The shy, secretive mammals is a nocturnal and crepuscular animal, that is mainly solitary, although small groups have also been observed. They defend large territories, marking the area with scents secreted from glands around the anus and neck. Probably Madagascar’s most specialised carnivore, the falanouc feeds almost exclusively on earthworms and other small invertebrates. Its elongated snout and tiny conical teeth are well adapted to foraging in leaf litter for this specialised diet, and its muscular forepaws and long claws enable it to easily dig up their invertebrate prey. After a night feeding, the falanouc spends the daylight hours sleeping under logs or in rock crevices (2).
In July and August, courtship and mating takes place, resulting in females giving birth to a litter of one or two offspring after a three month gestation period (2) (5). The young are exceptionally well-developed and are born fully furred, with their eyes open, and weighing around 150 grams. At just two days old, the young are able to follow their mother as she searches for food, and at nine weeks the young are weaned (2).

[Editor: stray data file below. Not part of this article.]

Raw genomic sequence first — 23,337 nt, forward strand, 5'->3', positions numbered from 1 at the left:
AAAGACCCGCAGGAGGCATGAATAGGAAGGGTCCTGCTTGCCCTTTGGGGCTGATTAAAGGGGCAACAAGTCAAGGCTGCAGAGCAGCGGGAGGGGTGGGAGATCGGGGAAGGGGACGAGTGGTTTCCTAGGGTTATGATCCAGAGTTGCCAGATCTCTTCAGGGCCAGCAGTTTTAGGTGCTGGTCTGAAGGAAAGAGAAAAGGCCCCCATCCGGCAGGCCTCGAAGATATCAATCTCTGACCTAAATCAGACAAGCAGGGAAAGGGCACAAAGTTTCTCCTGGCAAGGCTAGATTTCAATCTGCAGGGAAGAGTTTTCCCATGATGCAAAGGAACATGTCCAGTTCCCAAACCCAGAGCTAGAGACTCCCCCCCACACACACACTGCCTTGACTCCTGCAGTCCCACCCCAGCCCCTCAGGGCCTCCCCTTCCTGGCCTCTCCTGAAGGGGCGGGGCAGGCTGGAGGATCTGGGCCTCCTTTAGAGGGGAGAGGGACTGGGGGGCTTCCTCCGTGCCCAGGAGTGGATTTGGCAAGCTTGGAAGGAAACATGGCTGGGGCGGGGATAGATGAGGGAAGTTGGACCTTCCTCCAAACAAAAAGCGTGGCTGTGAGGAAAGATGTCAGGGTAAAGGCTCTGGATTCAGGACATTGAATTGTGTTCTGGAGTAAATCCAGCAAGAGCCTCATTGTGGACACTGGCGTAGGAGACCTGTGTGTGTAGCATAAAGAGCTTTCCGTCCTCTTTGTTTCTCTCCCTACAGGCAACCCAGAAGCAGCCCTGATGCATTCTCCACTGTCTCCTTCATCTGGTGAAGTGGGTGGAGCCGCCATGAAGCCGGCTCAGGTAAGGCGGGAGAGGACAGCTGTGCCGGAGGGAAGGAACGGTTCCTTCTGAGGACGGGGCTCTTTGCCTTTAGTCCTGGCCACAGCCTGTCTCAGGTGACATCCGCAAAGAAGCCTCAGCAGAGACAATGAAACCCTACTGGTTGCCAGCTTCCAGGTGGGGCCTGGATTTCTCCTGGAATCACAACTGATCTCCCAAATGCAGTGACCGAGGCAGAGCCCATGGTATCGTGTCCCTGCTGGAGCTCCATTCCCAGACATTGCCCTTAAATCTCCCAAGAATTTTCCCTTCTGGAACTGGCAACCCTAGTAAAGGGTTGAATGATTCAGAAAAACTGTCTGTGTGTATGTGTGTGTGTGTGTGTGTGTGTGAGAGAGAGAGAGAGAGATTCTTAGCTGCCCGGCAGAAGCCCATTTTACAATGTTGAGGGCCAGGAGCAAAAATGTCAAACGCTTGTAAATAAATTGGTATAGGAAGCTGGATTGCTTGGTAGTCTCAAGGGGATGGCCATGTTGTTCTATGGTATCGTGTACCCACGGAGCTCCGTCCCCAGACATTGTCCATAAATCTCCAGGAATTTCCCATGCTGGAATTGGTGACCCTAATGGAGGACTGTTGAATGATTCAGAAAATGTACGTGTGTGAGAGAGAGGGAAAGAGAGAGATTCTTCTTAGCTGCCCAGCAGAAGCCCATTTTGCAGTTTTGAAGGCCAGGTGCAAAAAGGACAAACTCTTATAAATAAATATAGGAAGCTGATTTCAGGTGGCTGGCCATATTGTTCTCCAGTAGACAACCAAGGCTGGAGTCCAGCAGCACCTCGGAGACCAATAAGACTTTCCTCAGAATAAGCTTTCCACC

In autumn, up to 800 grams of fat accumulates in the tail of the falanouc, a strategy to ensure its survival through the cooler, drier winter months of June and July, when food is scarce. It has been suggested that the falanouc may hibernate in the winter, although active falanouc have been observed during this time (5).